software and microprocessors research.

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(G) Job Migration (cont’d)
• (4) Accenture (Anderson Consulting) pays 1/3 to 1/4
of US wages to Philippine workers
• (5) General Electric shifted some 1000 customer
service jobs to New Delhi, additional centers for
handling payroll, design and billing services are
planned
• (6) Texas Instruments has its integrated circuits
designed in India, since 1986

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Engineering Graduates
US Graduates as Percent of Total
(5 Countries)

50%
Percentage

40%
30% BS
20% MS/PhD
10%
0%
1989 1999 2009
Year

5 Countries: USA, China, India, Mexico, The Philippines


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(H) Globalization
• Clear trend in the new Millennium (Market,
resources, technologies); most companies
will be actively involved
• United Nations Forecast: Five largest GDP-
based national economies in the World by
2020: (1) China, (2) US, (3) Japan, (4)
India, (5) Indonesia

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US Companies

Old New
Economy Economy
Companies Companies

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Old Economy Companies
• Rigid hierarchies and Clear
boundaries
Top
• Capital Intensive, fixed tangible
assets centered
Upper
• Small price/book value ratios
Middle • Shareholders are owners
• Functions are vertically
First Lavel
integrated, emphasizing self-
sufficiency, stability and
Bottom
incremental growth

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Old Economy Companies
(cont’d)
• Rivalries among competitors motivate employees and
drive success in marketplace
• Going concern
• Communications follow chain of command
• decision making is resources centered - efficiency driven
• Slow transactional processes, with business data
available monthly

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Knowledge Economy Companies
• Flat organization with small core and
extensive alliance/partnership networks, with
fussy company boundaries
• Idea-intensive, with digitalizable and
commodity-like goods (data, software,
entertainment, cars, computers, jeans etc.)
• Focusing on time to market, cost reduction
through technologies supplied by alliance
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Knowledge Economy Companies
• Flat organization with small core
Partner
and extensive alliance/
1 partnership networks, with fussy
company boundaries
• Idea-intensive, with commodity-
Partner
Core
Partner like and digitalizable and
4 2
commodity-like goods (data,
software, entertainment, cars,
computers, jeans etc.)
Partner
• Focusing on time to market, cost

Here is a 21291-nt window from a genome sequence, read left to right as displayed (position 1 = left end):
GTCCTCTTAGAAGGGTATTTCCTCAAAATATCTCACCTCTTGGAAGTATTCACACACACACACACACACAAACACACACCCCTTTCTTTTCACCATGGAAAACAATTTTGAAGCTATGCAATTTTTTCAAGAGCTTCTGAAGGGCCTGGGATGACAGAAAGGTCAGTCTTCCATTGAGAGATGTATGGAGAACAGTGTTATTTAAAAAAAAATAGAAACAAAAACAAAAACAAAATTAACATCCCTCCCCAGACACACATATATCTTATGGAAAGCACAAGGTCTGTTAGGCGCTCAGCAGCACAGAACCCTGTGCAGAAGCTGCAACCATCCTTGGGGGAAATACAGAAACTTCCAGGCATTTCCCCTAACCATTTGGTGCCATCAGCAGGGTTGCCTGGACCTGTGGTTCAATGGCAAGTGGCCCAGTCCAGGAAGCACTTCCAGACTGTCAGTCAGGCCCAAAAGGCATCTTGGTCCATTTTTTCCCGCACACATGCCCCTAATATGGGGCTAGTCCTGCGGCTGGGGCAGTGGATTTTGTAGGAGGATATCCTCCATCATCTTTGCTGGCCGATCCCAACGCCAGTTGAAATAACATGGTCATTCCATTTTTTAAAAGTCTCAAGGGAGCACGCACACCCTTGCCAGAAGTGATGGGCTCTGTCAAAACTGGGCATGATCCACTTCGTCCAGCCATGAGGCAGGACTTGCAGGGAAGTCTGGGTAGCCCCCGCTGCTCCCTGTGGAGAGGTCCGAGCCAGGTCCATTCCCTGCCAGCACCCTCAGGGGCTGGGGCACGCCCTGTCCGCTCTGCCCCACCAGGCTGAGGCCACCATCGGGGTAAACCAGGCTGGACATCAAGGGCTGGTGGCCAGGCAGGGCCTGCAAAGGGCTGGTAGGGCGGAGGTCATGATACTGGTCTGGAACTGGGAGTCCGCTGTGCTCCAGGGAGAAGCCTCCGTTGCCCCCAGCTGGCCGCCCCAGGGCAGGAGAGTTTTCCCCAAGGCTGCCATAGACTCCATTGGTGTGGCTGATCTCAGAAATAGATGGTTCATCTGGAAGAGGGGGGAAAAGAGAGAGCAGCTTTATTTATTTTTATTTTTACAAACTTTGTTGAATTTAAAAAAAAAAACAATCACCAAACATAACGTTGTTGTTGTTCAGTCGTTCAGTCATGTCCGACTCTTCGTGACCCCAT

3
reduction through technologies
gained from alliance
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Knowledge Economy
Companies (cont’d)
• High market value to book value ratios
• Shareholders not solid owners, as ideas in people’s
heads can not be chained down - risk factor
• Virtual organization with changing partners
• Collaborate, not competing against competitors to
achieve win-win advantages
• Some companies get acquired over time

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Functional Integration of
Knowledge Economy Companies
• Cisco Systems -Performs all administrative
functions over the internet, owns only 2 of
34 plants, handles only 10% of orders by
hands
• Dell Computers - Has inventory for 6 days
only
• General Motors - Build-to-Order system for
cars in 10 to 12 days in the future
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Modern Companies
Customer Product Customer Team
Feeback Customization Loyalty Structure

Employee Diverse Evaluate


Relations Workforce Performance

Communicate Use New


& Transact Tools

Pursue
Globalization
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Characteristics of Modern
Companies
• Solicit real-time customer feedback (Internet-
based communications tools)
• Target market segment of one (mass
customized products/services)
• Induce customer loyalty with personalization of
customer relationship
• Create enduring relations with employees to
connect to company’s business partners
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Characteristics of Modern
Companies (cont’d)
• Adjust to diversified employee composition
(40% of workforce on temp basis by 2010,
talented business superstars represented by
agents)
• Organize team structures to remain flexible
• Assure instant Information flow and efficient
transactions
• Do performance evaluation constantly